The year formerly known as Y2K began with euphoria and not — as many had predicted — a computer crash. As subsequent events proved, a different sort of crash was just around the corner. The dot.com bubble wouldn’t burst for a few more weeks — the NASDAQ reached its all time high on March 10, 2000 — so the fin de siècle sense of good times and prosperity could hang around for a bit longer. Even the publishing industry felt the exuberance, irrational or otherwise, as it anticipated the first novel by a young sensation scheduled to appear on January 27, 2000. Back in 1997, at age 21, Zadie Smith had received a £250,000 advance for White Teeth and an even more distant second novel, although she was still a student and an unproven author. Now the reading public would see what the fuss was all about.
Born Sadie Smith in North London in 1975 — she eventually opted for Zadie because it sounded more exotic — the future writer was the child of a British father and a Jamaican mother who divorced when she was fifteen. Intersecting (and often conflicting) ethnic and religious currents would become Smith’s trademark, and in her story-telling she rarely restricts herself to a two-car cultural crash. White Teeth deals with Bangladeshi, Afro-Caribbean, British and Muslim elements the same way a world fusion bandleader might mix a salsa beat with European and jazz ingredients to create some provocative new sound. For extra spice, Smith adds in Jewish, Catholic, Jehovah's Witnesses and several other perspectives in her literary gumbo.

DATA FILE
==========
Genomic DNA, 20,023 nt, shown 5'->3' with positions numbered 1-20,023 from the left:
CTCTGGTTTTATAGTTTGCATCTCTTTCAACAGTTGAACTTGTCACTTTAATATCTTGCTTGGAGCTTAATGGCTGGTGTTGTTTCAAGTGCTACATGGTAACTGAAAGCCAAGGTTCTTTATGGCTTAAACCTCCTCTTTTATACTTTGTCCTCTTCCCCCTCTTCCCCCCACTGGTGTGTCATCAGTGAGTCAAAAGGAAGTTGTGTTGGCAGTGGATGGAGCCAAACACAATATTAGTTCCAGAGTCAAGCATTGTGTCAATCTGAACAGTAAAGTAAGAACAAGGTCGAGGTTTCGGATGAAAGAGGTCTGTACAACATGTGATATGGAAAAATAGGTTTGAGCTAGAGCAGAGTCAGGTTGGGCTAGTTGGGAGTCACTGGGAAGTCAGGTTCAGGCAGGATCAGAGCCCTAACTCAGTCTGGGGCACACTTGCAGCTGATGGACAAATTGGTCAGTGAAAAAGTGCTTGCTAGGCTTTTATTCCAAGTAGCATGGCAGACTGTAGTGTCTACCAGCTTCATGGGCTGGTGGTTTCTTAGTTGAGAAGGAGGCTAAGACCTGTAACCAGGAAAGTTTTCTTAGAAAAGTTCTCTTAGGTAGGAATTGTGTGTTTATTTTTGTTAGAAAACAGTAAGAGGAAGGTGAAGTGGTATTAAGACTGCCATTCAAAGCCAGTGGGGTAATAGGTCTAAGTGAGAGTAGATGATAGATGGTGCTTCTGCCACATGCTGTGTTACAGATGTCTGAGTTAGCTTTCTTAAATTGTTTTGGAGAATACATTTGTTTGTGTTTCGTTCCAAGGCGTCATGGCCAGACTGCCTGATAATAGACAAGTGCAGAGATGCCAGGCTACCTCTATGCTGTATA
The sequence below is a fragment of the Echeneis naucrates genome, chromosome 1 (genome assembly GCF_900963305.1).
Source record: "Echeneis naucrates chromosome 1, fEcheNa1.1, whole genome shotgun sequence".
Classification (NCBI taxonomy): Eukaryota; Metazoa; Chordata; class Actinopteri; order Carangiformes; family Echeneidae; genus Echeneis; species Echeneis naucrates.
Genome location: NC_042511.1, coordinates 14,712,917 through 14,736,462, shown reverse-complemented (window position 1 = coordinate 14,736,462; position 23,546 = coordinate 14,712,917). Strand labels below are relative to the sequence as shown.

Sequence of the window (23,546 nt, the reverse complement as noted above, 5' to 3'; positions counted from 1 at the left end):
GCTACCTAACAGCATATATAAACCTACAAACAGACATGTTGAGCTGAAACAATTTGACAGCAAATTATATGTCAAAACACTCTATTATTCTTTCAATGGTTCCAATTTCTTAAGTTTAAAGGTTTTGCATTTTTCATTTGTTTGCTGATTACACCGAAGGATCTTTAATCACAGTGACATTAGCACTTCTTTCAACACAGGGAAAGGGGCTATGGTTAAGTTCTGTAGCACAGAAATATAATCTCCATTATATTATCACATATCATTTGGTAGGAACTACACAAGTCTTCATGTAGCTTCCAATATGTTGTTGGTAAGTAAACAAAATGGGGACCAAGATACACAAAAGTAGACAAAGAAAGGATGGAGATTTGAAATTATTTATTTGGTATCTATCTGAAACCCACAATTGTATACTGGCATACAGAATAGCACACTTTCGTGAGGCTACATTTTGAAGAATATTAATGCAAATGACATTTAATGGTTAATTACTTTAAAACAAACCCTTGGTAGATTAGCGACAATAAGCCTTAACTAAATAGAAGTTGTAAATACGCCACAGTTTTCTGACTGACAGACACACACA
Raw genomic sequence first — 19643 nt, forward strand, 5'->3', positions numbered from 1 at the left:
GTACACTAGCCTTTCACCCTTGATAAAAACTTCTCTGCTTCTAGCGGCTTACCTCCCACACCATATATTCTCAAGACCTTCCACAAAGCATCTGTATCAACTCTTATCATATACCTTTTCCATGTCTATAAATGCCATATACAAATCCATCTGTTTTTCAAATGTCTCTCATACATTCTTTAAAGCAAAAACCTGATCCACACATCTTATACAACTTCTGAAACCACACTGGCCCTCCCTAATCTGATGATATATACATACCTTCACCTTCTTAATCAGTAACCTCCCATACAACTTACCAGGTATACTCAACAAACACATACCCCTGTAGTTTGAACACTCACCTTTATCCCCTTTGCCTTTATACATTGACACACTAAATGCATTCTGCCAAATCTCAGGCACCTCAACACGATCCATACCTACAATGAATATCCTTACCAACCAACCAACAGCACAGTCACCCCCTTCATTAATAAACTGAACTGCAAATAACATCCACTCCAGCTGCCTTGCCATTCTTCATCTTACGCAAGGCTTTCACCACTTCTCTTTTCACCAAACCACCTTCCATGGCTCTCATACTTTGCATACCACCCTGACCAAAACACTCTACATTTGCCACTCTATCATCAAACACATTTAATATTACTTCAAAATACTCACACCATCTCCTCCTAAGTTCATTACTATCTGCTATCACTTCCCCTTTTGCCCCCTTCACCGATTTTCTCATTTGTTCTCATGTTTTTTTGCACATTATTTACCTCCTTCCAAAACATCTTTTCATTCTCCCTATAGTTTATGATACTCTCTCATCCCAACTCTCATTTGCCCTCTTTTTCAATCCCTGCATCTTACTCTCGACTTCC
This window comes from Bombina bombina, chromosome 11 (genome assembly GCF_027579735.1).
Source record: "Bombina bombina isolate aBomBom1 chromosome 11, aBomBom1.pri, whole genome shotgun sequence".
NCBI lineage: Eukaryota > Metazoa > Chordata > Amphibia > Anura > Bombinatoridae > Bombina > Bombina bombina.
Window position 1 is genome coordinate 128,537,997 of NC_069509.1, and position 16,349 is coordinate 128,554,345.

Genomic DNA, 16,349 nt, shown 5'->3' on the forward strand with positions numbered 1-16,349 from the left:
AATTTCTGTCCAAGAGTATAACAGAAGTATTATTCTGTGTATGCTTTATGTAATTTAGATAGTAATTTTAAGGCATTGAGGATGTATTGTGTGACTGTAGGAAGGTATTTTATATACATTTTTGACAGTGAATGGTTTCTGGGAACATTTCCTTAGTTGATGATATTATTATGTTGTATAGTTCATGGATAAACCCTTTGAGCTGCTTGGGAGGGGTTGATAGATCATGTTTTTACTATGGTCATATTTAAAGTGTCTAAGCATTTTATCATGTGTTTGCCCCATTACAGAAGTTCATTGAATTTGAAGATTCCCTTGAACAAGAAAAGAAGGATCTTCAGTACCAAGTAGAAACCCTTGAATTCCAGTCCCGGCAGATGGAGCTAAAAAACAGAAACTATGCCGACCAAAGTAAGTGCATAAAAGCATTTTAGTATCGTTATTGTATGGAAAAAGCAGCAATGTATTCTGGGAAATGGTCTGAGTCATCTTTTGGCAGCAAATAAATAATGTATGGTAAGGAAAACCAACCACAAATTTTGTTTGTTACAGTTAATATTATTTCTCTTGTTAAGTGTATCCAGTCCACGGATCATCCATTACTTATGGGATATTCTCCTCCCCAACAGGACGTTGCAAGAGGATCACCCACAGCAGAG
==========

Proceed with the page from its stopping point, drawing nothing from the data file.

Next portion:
You might be tempted to call White Teeth the ultimate melting pot novel — except for the fact that there is more simmering than melting here. The skeptical and cynical, yet also humorous and life-affirming tone of this novel permeates every page. This is a book where, when the doorbell rings, an acceptable greeting is “Encyclopedias or God?” Friends and families here have endearing ways of addressing one another. When Bangladeshi Alsana deals with her outspoken and Westernized relative Neena, she calls her “Niece of Shame.” Another typical salutation might be: “Get your fat Ganesh Hindu backside up there Elephant Boy and bring some of that mashed pigeon stuff with you.” Perhaps you associate the post-colonial novel with a sober and respectful tone, but much of White Teeth’s appeal stems from its unwillingness to play that game.
The novel opens with Archie Jones attempting suicide because his wife Ophelia, “a violet-eyed Italian with a faint mustache,” has divorced him. But he survives and a few weeks later marries Jamaican Clara Bowden, 28 years his junior, “magnificently tall, black as ebony and crushed sable, with hair braided in a horseshoe that pointed up when she felt lucky, down when she didn’t.” His position is contrasted with that of his friend from Jones’s old military days, Samad Iqbal. Samad is also husband to a much younger wife, Alsana, but their union is the result of an arranged marriage. Both couples have children — Magid and Millat, the twin sons of Samad and Alsana, and Irie, the daughter of Archie and Clara. Needless to say, generational tensions add to the ethnic and assimilationist frictions, building into a complex counterpoint of agendas and attitudes.